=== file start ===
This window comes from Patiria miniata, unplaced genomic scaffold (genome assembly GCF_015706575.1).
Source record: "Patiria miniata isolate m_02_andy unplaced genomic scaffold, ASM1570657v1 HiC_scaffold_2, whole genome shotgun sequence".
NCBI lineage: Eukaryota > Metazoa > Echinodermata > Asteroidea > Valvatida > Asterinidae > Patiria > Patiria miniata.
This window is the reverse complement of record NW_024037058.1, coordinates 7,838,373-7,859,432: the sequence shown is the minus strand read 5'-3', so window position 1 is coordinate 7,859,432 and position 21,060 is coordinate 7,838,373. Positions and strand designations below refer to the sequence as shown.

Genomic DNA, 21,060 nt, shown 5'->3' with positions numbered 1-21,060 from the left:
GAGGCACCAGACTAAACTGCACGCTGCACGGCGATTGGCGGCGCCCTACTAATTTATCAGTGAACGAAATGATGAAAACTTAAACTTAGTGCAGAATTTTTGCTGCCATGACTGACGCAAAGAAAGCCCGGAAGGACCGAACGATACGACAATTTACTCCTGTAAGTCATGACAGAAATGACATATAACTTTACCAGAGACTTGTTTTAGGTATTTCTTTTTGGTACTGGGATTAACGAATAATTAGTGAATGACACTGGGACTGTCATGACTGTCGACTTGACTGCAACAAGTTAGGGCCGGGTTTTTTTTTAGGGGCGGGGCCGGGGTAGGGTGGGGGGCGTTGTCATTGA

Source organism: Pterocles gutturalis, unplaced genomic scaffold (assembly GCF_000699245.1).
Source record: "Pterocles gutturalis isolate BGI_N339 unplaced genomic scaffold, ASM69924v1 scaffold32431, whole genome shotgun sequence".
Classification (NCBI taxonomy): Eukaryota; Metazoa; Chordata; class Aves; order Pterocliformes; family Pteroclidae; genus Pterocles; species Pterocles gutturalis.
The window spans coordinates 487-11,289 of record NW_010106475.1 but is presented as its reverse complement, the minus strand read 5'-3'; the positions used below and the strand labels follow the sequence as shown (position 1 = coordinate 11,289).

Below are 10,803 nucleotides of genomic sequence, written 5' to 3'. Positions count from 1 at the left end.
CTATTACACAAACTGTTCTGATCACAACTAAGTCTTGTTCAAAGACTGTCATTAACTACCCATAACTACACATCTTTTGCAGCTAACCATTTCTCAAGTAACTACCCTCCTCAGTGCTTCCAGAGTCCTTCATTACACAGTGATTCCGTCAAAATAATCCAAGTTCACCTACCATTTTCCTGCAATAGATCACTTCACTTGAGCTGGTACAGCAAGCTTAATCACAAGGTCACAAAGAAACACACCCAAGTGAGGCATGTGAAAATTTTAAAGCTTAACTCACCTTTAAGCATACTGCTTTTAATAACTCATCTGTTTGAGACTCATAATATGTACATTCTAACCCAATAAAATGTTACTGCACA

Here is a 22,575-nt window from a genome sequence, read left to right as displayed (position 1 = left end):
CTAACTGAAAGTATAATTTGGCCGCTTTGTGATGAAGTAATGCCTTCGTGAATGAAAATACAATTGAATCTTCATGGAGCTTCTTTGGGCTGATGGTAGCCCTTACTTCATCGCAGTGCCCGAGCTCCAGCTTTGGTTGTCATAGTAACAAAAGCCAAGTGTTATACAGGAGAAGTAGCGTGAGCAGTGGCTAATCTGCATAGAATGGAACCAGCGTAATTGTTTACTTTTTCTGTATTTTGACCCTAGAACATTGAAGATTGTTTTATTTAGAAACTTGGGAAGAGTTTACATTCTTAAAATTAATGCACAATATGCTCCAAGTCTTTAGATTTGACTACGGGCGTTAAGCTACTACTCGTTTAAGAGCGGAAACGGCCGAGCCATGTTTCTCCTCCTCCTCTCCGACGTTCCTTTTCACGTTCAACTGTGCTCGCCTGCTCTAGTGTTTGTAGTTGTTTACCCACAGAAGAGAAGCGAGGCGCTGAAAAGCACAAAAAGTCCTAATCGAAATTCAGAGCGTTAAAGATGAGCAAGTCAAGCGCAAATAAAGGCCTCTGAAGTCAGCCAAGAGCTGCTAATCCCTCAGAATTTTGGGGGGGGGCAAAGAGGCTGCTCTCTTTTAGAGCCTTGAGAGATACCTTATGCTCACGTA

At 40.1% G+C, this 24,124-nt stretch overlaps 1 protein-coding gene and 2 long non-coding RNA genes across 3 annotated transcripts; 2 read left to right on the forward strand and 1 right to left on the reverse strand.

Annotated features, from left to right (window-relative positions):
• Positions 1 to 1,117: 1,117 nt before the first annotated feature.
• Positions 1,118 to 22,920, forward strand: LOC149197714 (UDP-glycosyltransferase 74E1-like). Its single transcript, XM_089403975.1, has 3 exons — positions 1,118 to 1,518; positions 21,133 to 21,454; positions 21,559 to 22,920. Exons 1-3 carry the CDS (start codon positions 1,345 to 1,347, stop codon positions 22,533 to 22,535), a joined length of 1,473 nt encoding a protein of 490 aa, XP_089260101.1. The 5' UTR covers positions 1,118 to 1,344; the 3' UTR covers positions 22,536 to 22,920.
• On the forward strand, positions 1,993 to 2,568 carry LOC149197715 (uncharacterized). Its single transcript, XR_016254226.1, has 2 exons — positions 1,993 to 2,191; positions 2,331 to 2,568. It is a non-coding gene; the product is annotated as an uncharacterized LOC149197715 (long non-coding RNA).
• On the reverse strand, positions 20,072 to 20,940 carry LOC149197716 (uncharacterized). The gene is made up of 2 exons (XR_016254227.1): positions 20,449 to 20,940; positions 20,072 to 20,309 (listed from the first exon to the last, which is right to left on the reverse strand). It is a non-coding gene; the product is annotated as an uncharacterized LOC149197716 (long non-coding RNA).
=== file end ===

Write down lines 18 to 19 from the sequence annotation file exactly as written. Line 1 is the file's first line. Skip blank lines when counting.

• Positions 1,118 to 22,920, forward strand: LOC149197714 (UDP-glycosyltransferase 74E1-like). Its single transcript, XM_089403975.1, has 3 exons — positions 1,118 to 1,518; positions 21,133 to 21,454; positions 21,559 to 22,920. Exons 1-3 carry the CDS (start codon positions 1,345 to 1,347, stop codon positions 22,533 to 22,535), a joined length of 1,473 nt encoding a protein of 490 aa, XP_089260101.1. The 5' UTR covers positions 1,118 to 1,344; the 3' UTR covers positions 22,536 to 22,920.
• On the forward strand, positions 1,993 to 2,568 carry LOC149197715 (uncharacterized). Its single transcript, XR_016254226.1, has 2 exons — positions 1,993 to 2,191; positions 2,331 to 2,568. It is a non-coding gene; the product is annotated as an uncharacterized LOC149197715 (long non-coding RNA).